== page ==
To be absolutely sure, the best thing to do would be to visit a dermatologist, who will conduct certain tests that will determine if the condition is vitiligo, tinea versicolor or something else.

Vitiligo and Children

children with vitiligo need support

When your child has vitiligo, your support makes a big difference.

Vitiligo may affect anyone regardless of race, gender or age. It can start at any age, but the white patches typically begin to appear between the ages of 20 and 30. However, there are cases when vitiligo starts to manifest itself in young children. As vitiligo may also be hereditary, children who develop vitiligo may have inherited the condition from a family member. In fact, about 30 percent of vitiligo patients have a family member who also has the skin condition. Then again, a very small percentage of children—about five to seven percent—will develop vitiligo even when they have a parent with the condition.

When the condition does appear in young children, parents should have it treated right away. While there is still no cure for the disorder, there are several treatments available that are designed to slow down or at least stop the spread of the white patches. It is also a fact that earlier treatment of vitiligo often yields great results, particularly in children.

So what vitiligo treatments are right for children? While there are a number of treatments for vitiligo in general, not all of them are recommended for children. The few conventional treatments that are deemed alright for kids include corticosteroid creams or ointments, the application of psoralen to the skin and phototherapy that must be closely monitored by a dermatologist for possible side effects.

The less expensive and ultimately safer route towards vitiligo treatment for children, however, should be the natural way. As vitiligo is also said to be caused by certain nutritional deficiencies, helping your children make up for those deficiencies is the logical thing to do. For instance, have them consume more green leafy vegetables, whole grains, fruits and nuts, all of which are rich in vitamins, minerals and antioxidants. You would also do well to have them take health supplements, particularly those that are rich in Vitamin B12 and folic acid, both of which help in the tanning of depigmented skin.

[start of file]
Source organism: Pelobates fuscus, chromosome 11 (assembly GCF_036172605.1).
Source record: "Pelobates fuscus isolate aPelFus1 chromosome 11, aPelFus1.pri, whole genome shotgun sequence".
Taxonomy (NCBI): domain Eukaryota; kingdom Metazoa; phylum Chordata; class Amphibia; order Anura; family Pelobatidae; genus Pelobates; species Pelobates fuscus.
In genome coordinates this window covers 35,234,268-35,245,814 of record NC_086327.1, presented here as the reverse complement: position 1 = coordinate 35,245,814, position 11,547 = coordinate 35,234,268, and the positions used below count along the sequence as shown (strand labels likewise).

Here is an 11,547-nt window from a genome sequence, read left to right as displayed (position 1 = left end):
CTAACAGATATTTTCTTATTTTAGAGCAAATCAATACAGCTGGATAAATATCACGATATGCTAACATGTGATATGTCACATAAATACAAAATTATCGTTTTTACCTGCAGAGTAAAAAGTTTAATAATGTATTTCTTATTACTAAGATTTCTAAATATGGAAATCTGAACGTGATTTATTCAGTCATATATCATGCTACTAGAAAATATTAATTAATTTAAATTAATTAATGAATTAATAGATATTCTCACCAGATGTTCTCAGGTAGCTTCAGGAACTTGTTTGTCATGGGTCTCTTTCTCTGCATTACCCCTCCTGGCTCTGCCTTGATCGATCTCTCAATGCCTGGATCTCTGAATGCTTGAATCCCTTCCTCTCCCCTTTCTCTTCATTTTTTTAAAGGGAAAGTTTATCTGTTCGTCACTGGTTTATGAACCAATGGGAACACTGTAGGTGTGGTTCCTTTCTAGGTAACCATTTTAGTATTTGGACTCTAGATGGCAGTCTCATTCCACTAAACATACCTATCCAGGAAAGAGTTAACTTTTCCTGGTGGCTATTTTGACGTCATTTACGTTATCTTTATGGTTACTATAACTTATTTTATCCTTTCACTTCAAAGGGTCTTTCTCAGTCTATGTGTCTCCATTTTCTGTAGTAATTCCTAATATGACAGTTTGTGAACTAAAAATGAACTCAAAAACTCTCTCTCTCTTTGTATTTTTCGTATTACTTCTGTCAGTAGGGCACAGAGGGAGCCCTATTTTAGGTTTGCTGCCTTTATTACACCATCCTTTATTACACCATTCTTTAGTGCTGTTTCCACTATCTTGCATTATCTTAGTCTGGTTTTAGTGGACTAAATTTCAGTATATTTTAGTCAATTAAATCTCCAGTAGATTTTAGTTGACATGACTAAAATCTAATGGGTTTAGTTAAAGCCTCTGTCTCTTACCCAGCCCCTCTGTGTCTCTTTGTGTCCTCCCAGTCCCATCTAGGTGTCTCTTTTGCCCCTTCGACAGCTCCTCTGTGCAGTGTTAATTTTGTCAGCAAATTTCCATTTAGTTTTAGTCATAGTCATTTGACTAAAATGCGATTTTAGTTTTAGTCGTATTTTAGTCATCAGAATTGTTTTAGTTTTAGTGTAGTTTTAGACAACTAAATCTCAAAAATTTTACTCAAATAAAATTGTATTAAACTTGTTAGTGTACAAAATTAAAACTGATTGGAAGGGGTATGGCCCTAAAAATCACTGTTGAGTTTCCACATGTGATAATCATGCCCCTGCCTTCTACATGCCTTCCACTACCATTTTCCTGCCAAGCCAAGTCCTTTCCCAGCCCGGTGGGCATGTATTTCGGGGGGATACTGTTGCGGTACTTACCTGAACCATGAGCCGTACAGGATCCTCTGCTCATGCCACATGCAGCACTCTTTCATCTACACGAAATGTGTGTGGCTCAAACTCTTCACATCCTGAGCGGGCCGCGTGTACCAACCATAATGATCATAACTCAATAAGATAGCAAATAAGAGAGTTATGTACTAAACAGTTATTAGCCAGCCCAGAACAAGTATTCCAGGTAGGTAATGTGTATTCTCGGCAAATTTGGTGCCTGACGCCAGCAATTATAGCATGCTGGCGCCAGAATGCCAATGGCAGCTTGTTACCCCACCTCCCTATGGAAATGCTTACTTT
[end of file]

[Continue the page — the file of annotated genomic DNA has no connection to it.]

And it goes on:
More often than not, the psychological impact of the condition bears down on children more than anything else. While children that young may not really notice it at first, a name-calling incident at school or on the playground could make them aware of their condition, and that could lead to a lot of things, including low self-esteem. What your child is going to need from you, the parents, is support and reassurance that you will always be there for them, that you will always love them no matter what. The love and warmth provided by one’s own family will give them happiness, and that is all that would matter to a child with vitiligo.

Callumae Review

callumae review

Callumae – is it an effective treatment for vitiligo?

When certain areas of your skin turn whiter than the area surrounding it, you need to consult a dermatologist because you might have vitiligo. The areas turn white because of the loss of pigment in that area, a result of the destruction of melanocytes, the cells responsible for the production of melanin, the pigment that provides the natural color of our skin.

The cause of this skin condition has not been firmly established, but there are several theories as to its cause. A widely accepted theory is that it is an autoimmune disease, wherein the immune system itself actively destroys the melanocytes. There is also the theory that genetic predisposition could also be a reason. Other theories include exposure to certain chemicals, nutritional deficiencies, trauma and stress.

To date, modern medical science has yet to develop a cure for vitiligo that is permanent and long-term. Several treatments, however, exist to help patients manage their condition. Some of these treatments promise to halt its progress or spread, while others claim it can actually reverse vitiligo and trigger the repigmentation of the white patches of skin. Among the treatments that aim to stimulate pigmentation of the skin is phototherapy. Using a domestic UV lamp, any vitiligo patient can stimulate melanocytes to produce melanin again and return the affected area to its normal color. More often than not, phototherapy is used in conjunction with medications. There are also supplements that claim to work well with light therapy, and that includes Callumae.
A Progressive Health product,  Callumae claims to be beneficial to anyone with vitiligo, as it complements phototherapy very well. It contains Folic Acid, vitamin B6, and vitamin B12, which are nutrients that are essential to pigmentation, among other things. Incidentally, many vitiligo sufferers tend to have low levels of the aforementioned nutrients.